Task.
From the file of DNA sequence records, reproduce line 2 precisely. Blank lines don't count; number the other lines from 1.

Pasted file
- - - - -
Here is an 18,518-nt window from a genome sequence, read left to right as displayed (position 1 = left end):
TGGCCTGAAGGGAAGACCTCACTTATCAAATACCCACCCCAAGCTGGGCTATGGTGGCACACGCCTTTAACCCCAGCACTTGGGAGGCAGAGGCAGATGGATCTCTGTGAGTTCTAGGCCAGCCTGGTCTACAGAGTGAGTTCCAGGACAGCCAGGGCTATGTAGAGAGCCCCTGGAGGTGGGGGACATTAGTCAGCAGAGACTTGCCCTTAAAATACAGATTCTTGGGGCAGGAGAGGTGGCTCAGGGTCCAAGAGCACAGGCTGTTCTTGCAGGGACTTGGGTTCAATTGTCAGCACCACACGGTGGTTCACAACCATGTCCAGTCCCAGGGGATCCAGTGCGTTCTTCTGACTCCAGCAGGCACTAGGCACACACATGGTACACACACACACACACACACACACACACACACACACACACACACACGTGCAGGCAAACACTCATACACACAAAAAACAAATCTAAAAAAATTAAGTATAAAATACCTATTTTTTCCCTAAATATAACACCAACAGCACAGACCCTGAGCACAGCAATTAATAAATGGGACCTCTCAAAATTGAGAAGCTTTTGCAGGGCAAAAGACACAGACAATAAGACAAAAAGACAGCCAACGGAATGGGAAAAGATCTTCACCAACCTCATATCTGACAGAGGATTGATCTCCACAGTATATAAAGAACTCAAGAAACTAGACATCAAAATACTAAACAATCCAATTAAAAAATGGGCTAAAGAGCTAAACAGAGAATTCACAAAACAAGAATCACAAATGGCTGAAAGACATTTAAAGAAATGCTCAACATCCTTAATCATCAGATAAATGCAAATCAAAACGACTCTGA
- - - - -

TGGCCTGAAGGGAAGACCTCACTTATCAAATACCCACCCCAAGCTGGGCTATGGTGGCACACGCCTTTAACCCCAGCACTTGGGAGGCAGAGGCAGATGGATCTCTGTGAGTTCTAGGCCAGCCTGGTCTACAGAGTGAGTTCCAGGACAGCCAGGGCTATGTAGAGAGCCCCTGGAGGTGGGGGACATTAGTCAGCAGAGACTTGCCCTTAAAATACAGATTCTTGGGGCAGGAGAGGTGGCTCAGGGTCCAAGAGCACAGGCTGTTCTTGCAGGGACTTGGGTTCAATTGTCAGCACCACACGGTGGTTCACAACCATGTCCAGTCCCAGGGGATCCAGTGCGTTCTTCTGACTCCAGCAGGCACTAGGCACACACATGGTACACACACACACACACACACACACACACACACACACACACACACACGTGCAGGCAAACACTCATACACACAAAAAACAAATCTAAAAAAATTAAGTATAAAATACCTATTTTTTCCCTAAATATAACACCAACAGCACAGACCCTGAGCACAGCAATTAATAAATGGGACCTCTCAAAATTGAGAAGCTTTTGCAGGGCAAAAGACACAGACAATAAGACAAAAAGACAGCCAACGGAATGGGAAAAGATCTTCACCAACCTCATATCTGACAGAGGATTGATCTCCACAGTATATAAAGAACTCAAGAAACTAGACATCAAAATACTAAACAATCCAATTAAAAAATGGGCTAAAGAGCTAAACAGAGAATTCACAAAACAAGAATCACAAATGGCTGAAAGACATTTAAAGAAATGCTCAACATCCTTAATCATCAGATAAATGCAAATCAAAACGACTCTGA